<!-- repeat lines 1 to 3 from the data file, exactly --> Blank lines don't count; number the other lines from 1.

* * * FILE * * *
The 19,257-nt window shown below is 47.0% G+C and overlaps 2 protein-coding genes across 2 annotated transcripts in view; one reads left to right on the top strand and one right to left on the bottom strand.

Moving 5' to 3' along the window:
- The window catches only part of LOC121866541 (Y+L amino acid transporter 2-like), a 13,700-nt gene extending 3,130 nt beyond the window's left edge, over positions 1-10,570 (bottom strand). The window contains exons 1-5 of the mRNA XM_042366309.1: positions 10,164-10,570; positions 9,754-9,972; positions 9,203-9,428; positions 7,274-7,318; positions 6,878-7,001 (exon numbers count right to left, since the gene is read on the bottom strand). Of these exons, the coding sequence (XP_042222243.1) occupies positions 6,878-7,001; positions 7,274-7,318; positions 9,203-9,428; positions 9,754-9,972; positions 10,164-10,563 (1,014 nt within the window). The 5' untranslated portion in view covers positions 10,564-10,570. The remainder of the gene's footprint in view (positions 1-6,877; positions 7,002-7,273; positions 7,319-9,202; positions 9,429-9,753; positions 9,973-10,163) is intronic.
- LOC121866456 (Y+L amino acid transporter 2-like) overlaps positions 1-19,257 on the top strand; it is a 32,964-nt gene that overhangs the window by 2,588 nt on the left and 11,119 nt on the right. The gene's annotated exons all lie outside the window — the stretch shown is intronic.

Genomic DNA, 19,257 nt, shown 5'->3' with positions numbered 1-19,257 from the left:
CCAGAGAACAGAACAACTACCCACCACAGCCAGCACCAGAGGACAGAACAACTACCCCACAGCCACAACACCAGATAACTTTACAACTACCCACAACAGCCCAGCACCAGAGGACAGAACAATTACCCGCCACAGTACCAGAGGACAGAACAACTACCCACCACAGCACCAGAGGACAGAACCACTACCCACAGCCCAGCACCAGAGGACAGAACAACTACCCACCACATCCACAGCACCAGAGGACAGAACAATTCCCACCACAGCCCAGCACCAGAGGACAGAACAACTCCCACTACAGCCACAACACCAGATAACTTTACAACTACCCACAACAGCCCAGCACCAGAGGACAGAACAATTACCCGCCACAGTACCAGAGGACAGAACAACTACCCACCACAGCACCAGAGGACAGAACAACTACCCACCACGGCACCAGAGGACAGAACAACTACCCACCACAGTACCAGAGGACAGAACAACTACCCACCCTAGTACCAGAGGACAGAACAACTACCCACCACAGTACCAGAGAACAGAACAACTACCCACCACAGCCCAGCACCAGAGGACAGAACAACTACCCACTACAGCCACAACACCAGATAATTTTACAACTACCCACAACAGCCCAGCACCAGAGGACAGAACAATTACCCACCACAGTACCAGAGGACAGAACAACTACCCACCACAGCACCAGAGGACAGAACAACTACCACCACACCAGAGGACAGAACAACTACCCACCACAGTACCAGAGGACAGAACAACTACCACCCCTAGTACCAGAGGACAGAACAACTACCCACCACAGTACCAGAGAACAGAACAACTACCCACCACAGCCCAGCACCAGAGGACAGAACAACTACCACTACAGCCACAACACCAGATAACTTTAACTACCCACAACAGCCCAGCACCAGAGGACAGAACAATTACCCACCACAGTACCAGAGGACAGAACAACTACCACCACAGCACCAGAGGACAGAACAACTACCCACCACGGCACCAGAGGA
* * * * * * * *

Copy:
The 19,257-nt window shown below is 47.0% G+C and overlaps 2 protein-coding genes across 2 annotated transcripts in view; one reads left to right on the top strand and one right to left on the bottom strand.

Moving 5' to 3' along the window:
- The window catches only part of LOC121866541 (Y+L amino acid transporter 2-like), a 13,700-nt gene extending 3,130 nt beyond the window's left edge, over positions 1-10,570 (bottom strand). The window contains exons 1-5 of the mRNA XM_042366309.1: positions 10,164-10,570; positions 9,754-9,972; positions 9,203-9,428; positions 7,274-7,318; positions 6,878-7,001 (exon numbers count right to left, since the gene is read on the bottom strand). Of these exons, the coding sequence (XP_042222243.1) occupies positions 6,878-7,001; positions 7,274-7,318; positions 9,203-9,428; positions 9,754-9,972; positions 10,164-10,563 (1,014 nt within the window). The 5' untranslated portion in view covers positions 10,564-10,570. The remainder of the gene's footprint in view (positions 1-6,877; positions 7,002-7,273; positions 7,319-9,202; positions 9,429-9,753; positions 9,973-10,163) is intronic.